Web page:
The OTW is listening.

To support the March Drive we asked a few members of our community to write a guest blog about their views on the OTW. Thank you to lim for contributing this post!

I am not a member of OTW (tl;dr), but I support some of its goals and I have done some work for it. I made the logo, as it goes. Don’t hate!

Lots of the work I’ve done for OTW has been, as well as it being absorbing, because I can work for OTW. I’ve spent untold hours hammering away at design problems (the memorable 26 day code freeze I spent recoding by hand the entire /view), and then long months doing nothing at all, and my contributions have been valued in a way that I have never experienced elsewhere.

I can’t work a job, but OTW, while in some ways professionalised, makes it possible for me to contribute in my own way. I appreciate its commitment to diversity in these practical ways: I don’t have to subscribe to every goal of OTW to participate in and benefit from some of its goals; I don’t have to be on a committee and go to meetings to do valuable, interesting work that moves us forward. It’s an organisation that can feel frustrating and bureaucratic, but that ultimately has welcomed me, in all most of my erratic weirdnesses.

Arguing, learning, teaching, and sometimes filibustering (htmlibustering?) on accessibility at AO3 has given me, through finding ways through procedural barriers, a theory of accessibility that I apply in all my design work. Sometimes it has made me crazy. Actually often it has made me crazy. I can’t negotiate with people or navigate complex group dynamics, so committee-based decision making is not a process I can engage with successfully. But because of the active efforts of people like Zooey Glass (my chair), Francesca Coppa and Astolat, who set up quiet and single-focus areas for me to work in, set aside time to develop and code one-to-one, and continually, forcefully valued my ideas, I have made things! I have built things! Some of them are quite good! This is the complete opposite of every interaction I have had with any other organisation or institution, so I know how extraordinary it is. It is walking the walk of accessibility. It is the quotidian work of inclusion.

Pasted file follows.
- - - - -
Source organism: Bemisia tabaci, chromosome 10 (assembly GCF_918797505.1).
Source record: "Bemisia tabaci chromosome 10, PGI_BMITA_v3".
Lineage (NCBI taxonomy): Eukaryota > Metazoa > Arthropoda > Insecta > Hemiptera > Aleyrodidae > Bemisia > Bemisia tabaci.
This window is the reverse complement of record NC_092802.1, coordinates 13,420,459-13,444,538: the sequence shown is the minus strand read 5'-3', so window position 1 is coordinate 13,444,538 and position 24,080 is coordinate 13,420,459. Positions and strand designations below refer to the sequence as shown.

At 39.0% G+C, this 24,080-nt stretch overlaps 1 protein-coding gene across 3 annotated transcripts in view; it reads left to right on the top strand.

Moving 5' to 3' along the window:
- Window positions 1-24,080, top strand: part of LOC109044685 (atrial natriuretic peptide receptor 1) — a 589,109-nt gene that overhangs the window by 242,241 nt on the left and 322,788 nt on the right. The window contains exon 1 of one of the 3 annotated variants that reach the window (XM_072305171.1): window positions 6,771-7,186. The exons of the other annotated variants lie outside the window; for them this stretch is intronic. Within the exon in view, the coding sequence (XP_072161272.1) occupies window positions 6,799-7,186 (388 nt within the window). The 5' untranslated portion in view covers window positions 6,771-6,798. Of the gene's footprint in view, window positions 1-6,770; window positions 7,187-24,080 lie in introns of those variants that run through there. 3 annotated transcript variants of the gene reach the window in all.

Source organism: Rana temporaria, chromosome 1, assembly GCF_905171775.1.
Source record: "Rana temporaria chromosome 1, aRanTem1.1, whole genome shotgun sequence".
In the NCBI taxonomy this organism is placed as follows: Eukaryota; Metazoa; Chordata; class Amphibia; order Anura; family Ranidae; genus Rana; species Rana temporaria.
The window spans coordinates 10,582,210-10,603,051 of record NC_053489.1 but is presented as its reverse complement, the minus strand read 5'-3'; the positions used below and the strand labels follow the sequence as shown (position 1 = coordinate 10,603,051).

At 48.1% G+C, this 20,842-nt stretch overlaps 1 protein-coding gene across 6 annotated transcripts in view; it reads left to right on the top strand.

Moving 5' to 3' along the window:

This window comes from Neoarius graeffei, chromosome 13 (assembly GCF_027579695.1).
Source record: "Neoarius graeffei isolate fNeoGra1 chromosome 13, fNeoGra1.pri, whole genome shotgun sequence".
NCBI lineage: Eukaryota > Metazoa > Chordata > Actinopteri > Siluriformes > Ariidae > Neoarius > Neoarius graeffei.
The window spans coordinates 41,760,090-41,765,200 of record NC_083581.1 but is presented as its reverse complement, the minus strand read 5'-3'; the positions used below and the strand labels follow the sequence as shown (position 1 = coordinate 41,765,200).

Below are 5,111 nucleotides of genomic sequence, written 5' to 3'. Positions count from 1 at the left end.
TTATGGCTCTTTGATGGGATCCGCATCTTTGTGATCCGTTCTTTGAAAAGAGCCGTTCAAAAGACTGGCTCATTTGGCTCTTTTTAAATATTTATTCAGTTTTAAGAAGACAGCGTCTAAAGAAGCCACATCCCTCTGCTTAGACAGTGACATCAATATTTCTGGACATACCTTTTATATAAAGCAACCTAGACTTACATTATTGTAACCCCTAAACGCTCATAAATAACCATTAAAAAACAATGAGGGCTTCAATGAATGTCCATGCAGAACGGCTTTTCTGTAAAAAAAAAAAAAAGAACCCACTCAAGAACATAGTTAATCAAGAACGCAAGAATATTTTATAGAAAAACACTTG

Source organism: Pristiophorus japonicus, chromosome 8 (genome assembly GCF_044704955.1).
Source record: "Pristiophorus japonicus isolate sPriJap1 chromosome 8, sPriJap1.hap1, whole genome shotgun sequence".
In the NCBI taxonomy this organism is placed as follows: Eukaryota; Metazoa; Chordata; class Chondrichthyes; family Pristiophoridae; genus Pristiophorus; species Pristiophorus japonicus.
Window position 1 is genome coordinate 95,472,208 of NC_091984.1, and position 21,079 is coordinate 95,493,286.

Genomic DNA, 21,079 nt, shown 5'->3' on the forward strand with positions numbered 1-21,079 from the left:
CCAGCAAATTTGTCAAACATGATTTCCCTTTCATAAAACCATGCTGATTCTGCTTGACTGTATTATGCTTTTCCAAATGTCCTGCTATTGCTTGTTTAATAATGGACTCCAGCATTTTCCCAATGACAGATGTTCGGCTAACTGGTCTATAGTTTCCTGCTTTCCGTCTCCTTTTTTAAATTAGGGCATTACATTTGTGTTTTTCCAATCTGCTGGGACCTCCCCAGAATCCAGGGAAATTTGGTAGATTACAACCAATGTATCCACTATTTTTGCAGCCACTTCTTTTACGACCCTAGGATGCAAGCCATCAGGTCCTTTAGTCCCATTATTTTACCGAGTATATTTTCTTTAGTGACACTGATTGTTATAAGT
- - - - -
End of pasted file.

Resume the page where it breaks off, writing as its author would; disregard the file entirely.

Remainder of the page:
By no means do I get my own way all the time (or even most of the time) and I still find a lot of working with OTW unbearable, maddening, and impossible, but that’s life! The important thing is that with OTW I do believe, on a general level, that the water will somehow trickle down the mountain. There is a way through. Someone is listening. It’s worth joining in.